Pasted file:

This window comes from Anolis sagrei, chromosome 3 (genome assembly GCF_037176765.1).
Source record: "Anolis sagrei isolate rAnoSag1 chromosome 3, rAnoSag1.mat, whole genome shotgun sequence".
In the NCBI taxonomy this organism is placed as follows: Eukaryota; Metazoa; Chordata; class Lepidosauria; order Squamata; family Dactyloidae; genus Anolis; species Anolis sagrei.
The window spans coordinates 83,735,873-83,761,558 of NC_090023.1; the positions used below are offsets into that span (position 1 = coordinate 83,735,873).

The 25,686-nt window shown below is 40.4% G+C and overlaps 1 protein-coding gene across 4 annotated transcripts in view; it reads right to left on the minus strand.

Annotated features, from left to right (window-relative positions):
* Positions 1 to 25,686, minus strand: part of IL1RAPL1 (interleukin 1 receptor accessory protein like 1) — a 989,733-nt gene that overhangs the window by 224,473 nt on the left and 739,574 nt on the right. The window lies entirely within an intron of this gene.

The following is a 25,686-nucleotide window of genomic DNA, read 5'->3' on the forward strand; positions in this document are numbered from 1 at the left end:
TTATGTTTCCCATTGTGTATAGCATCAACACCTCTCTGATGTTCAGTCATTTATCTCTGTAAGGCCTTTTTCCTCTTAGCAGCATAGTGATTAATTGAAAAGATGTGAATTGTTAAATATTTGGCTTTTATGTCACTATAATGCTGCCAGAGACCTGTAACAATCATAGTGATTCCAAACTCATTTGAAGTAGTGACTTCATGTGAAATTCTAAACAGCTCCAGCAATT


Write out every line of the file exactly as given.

This window comes from Anolis sagrei, chromosome 3 (genome assembly GCF_037176765.1).
Source record: "Anolis sagrei isolate rAnoSag1 chromosome 3, rAnoSag1.mat, whole genome shotgun sequence".
In the NCBI taxonomy this organism is placed as follows: Eukaryota; Metazoa; Chordata; class Lepidosauria; order Squamata; family Dactyloidae; genus Anolis; species Anolis sagrei.
The window spans coordinates 83,735,873-83,761,558 of NC_090023.1; the positions used below are offsets into that span (position 1 = coordinate 83,735,873).

The 25,686-nt window shown below is 40.4% G+C and overlaps 1 protein-coding gene across 4 annotated transcripts in view; it reads right to left on the minus strand.

Annotated features, from left to right (window-relative positions):
* Positions 1 to 25,686, minus strand: part of IL1RAPL1 (interleukin 1 receptor accessory protein like 1) — a 989,733-nt gene that overhangs the window by 224,473 nt on the left and 739,574 nt on the right. The window lies entirely within an intron of this gene.

The following is a 25,686-nucleotide window of genomic DNA, read 5'->3' on the forward strand; positions in this document are numbered from 1 at the left end:
TTATGTTTCCCATTGTGTATAGCATCAACACCTCTCTGATGTTCAGTCATTTATCTCTGTAAGGCCTTTTTCCTCTTAGCAGCATAGTGATTAATTGAAAAGATGTGAATTGTTAAATATTTGGCTTTTATGTCACTATAATGCTGCCAGAGACCTGTAACAATCATAGTGATTCCAAACTCATTTGAAGTAGTGACTTCATGTGAAATTCTAAACAGCTCCAGCAATT